Dog heartworm disease is a potentially very serious threat to your dog, can prove to be fatal,and on top of all this, dogs are the definitive host for heart-worms.
The mosquito is the carrier of this disease.
Prevention of this disease by all dog owners is a must, it can be that severe. Prevention with supplements has also shown to be extremely effective in preventing this disease.
The severity of dog heartworm disease that your pet may encounter will depend entirely on the number of adult heartworm that affects your dog.
Severe heart and lung changes can occur very rapidly in dogs with several worms present in their body
Heart-worms are a parasite that is called “dirofilaria immitis” and are about the size of a very thin piece of spaghetti.
They will live and virtually thrive in the right side of your dog’s heart and nearby blood vessels.
There are several forms of medications that your dog can take as preemptive steps to ward off this disease.
However, it is important to mention that in this or any other disease that deals with parasites and other like infections, the question is how strong is your dogs immune system.
The immune system in dogs is a complex system that when functioning properly fights off bacteria, parasites, fungi, and infections.
Critical nutrients and supplementation of those nutrients to stimulate the immune system are a must to keep it functioning properly.
Vitamins A, C, E and essential fatty acids, as well as minerals that include manganese, selenium, zinc, copper and iron, all help to build and maintain the immune system.
In this disease, the mosquito will inject the larvae of this parasite from the heart worm into your dog’s skin when it is bitten.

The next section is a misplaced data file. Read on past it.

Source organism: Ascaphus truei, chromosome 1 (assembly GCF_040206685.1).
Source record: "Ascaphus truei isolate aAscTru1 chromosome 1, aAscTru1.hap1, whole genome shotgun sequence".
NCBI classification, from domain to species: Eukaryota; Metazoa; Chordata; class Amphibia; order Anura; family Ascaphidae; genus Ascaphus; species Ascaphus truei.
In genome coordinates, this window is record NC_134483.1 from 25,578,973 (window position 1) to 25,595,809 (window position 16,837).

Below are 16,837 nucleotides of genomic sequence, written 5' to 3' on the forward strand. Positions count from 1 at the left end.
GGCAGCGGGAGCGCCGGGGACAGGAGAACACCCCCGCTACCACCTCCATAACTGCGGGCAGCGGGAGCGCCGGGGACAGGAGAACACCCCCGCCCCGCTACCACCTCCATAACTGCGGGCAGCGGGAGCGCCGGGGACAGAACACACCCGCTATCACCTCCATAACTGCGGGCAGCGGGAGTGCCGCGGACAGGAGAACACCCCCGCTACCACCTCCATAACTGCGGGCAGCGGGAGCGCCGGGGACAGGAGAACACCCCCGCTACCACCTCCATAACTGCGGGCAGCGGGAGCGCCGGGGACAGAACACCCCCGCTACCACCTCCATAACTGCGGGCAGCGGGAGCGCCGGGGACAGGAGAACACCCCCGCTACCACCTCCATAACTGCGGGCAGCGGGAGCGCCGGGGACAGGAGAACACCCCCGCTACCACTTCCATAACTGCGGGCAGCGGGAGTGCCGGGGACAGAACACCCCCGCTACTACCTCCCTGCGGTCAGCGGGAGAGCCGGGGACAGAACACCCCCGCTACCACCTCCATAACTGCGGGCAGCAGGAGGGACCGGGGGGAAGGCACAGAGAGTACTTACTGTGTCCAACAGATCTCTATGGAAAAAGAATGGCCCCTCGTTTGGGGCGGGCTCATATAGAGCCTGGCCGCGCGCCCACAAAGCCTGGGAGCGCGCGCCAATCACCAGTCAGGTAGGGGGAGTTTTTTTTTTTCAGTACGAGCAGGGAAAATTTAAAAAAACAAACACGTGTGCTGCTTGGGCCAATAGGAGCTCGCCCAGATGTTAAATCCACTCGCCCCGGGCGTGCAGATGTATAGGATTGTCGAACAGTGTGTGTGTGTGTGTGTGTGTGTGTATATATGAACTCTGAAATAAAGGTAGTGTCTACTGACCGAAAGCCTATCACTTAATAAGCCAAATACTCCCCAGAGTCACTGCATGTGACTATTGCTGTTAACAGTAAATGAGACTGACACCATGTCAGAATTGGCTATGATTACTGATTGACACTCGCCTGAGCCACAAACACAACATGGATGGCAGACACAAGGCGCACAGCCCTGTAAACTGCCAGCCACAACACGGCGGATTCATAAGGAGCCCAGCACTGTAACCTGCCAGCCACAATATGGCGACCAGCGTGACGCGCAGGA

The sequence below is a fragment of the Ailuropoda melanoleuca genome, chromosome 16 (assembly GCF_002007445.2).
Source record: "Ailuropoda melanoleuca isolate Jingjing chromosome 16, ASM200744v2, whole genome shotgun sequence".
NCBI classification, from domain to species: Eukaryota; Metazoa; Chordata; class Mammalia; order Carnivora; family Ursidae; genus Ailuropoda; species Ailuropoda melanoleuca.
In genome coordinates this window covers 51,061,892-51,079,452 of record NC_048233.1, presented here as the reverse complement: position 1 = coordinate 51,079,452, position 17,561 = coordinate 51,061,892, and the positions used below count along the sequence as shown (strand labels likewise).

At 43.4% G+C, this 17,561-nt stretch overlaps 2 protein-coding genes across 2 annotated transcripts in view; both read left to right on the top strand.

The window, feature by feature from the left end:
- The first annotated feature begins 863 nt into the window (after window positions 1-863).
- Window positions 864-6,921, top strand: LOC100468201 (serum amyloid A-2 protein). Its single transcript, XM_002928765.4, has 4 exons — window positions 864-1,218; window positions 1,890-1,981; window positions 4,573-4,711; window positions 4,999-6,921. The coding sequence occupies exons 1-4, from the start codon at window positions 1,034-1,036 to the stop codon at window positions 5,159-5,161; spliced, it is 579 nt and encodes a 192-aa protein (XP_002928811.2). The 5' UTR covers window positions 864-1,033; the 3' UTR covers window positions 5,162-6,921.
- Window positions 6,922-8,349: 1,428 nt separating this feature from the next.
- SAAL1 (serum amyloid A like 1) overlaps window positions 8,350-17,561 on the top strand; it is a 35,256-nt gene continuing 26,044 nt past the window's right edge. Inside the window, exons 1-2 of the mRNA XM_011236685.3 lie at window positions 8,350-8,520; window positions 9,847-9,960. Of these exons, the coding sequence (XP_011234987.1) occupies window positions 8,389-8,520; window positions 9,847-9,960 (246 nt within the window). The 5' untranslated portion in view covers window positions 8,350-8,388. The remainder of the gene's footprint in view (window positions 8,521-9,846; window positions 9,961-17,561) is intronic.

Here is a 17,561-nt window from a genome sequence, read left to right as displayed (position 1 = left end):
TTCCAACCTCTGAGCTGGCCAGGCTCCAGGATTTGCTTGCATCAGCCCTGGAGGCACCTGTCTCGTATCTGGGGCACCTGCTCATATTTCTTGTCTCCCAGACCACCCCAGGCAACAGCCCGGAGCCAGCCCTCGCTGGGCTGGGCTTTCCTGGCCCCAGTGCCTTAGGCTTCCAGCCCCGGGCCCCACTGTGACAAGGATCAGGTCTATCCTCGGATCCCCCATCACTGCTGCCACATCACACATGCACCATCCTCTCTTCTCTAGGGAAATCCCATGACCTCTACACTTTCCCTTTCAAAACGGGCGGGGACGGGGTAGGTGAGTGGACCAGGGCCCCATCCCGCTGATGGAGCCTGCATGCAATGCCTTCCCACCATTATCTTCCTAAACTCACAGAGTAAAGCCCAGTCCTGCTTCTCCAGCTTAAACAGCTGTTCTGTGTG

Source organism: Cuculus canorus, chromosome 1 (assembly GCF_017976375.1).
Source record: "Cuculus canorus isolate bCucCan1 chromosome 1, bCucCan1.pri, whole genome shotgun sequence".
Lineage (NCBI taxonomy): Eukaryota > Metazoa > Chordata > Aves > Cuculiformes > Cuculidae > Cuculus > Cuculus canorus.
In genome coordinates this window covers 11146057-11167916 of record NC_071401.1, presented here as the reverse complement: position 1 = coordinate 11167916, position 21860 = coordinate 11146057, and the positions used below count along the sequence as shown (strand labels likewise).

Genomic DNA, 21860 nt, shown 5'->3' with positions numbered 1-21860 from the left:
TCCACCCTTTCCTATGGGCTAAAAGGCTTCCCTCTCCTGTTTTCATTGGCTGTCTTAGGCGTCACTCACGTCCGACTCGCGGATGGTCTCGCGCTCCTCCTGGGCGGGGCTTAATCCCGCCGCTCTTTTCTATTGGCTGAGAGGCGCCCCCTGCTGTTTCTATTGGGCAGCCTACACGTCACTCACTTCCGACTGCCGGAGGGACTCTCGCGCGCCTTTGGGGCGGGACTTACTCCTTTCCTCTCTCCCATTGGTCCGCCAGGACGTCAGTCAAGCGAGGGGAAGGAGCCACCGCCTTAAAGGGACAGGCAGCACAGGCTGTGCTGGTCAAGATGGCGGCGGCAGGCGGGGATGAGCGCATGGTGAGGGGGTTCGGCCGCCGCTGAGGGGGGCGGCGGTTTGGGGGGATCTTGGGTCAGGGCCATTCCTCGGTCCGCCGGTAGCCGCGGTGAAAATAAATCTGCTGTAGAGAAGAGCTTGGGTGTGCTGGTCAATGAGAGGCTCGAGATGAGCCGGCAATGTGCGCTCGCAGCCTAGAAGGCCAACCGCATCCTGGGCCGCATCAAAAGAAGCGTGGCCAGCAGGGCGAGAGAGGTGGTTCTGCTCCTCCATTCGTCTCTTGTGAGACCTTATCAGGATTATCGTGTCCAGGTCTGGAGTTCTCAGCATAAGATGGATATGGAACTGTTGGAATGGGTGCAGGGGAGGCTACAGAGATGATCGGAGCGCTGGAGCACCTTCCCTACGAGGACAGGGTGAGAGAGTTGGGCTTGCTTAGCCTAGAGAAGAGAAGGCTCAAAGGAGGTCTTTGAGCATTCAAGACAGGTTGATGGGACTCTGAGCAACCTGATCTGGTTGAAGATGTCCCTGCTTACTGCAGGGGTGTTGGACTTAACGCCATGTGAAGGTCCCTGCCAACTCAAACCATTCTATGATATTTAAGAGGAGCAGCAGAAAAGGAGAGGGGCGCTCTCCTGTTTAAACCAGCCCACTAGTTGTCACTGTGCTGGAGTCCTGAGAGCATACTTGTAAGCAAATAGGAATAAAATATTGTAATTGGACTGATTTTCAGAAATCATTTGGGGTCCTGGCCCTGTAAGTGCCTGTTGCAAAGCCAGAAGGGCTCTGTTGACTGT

Although it is thought to be a disease isolated just to mosquito heavy areas, it is actually a serious threat in all 50 states and in most countries other than very frigid environments.
What makes this disease such a serious threat to you pet is that this parasite will reside primarily in your dog’s heart or in their lungs.
Normally, however, until the number of mature heart-worms grows to over 50 in a dog with an average weight of 55 pounds, or 25-kg, most all of the worms will live and mature.
They will then grow in the lower lung lobes, primarily in the lower pulmonary arteries.
When this disease grows past this number, the worms may also spread into the right chambers of the heart.
When this parasite resides only in the lungs, it will place a lot of pressure on your pet’s ability to breathe properly.
This is due to the inflammatory battle that is basically happening because of the presence of these worms, or parasites.
Even though the worms may not spread in the heart in dog heartworm disease, the heart may enlarge and become weak.
The reason for this is large workload that it is undertaking in the battle against this parasite, and congestive heart failure may occur.
In the severest of cases with this disease, if the worms spread past the heart and into the caudal vena cave, which is the large primary vein of your pet’s lower body and lies between the liver and the heart.
If not immediately removed through surgery, your dog may face death within three days of this invasion.